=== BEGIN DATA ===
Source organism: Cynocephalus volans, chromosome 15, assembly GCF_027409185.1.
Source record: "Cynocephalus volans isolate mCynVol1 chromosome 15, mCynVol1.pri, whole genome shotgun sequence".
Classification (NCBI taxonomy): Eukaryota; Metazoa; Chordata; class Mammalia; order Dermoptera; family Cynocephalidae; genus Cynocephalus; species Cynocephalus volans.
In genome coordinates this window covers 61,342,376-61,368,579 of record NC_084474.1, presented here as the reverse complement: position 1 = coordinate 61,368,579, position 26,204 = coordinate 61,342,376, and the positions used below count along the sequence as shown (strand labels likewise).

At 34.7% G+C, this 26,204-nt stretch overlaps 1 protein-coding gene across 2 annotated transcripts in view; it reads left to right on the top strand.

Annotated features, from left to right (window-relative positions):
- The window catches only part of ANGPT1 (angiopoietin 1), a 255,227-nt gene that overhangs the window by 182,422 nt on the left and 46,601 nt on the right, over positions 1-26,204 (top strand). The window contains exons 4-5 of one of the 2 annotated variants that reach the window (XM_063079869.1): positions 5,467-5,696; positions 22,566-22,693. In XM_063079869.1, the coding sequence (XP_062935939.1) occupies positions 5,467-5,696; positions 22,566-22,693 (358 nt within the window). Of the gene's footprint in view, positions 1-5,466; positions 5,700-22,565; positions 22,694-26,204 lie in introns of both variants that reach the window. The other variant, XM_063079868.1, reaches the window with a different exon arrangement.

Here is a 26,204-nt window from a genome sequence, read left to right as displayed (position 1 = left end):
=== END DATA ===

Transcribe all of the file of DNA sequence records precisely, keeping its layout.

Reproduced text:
Source organism: Cynocephalus volans, chromosome 15, assembly GCF_027409185.1.
Source record: "Cynocephalus volans isolate mCynVol1 chromosome 15, mCynVol1.pri, whole genome shotgun sequence".
Classification (NCBI taxonomy): Eukaryota; Metazoa; Chordata; class Mammalia; order Dermoptera; family Cynocephalidae; genus Cynocephalus; species Cynocephalus volans.
In genome coordinates this window covers 61,342,376-61,368,579 of record NC_084474.1, presented here as the reverse complement: position 1 = coordinate 61,368,579, position 26,204 = coordinate 61,342,376, and the positions used below count along the sequence as shown (strand labels likewise).

At 34.7% G+C, this 26,204-nt stretch overlaps 1 protein-coding gene across 2 annotated transcripts in view; it reads left to right on the top strand.

Annotated features, from left to right (window-relative positions):
- The window catches only part of ANGPT1 (angiopoietin 1), a 255,227-nt gene that overhangs the window by 182,422 nt on the left and 46,601 nt on the right, over positions 1-26,204 (top strand). The window contains exons 4-5 of one of the 2 annotated variants that reach the window (XM_063079869.1): positions 5,467-5,696; positions 22,566-22,693. In XM_063079869.1, the coding sequence (XP_062935939.1) occupies positions 5,467-5,696; positions 22,566-22,693 (358 nt within the window). Of the gene's footprint in view, positions 1-5,466; positions 5,700-22,565; positions 22,694-26,204 lie in introns of both variants that reach the window. The other variant, XM_063079868.1, reaches the window with a different exon arrangement.

Here is a 26,204-nt window from a genome sequence, read left to right as displayed (position 1 = left end):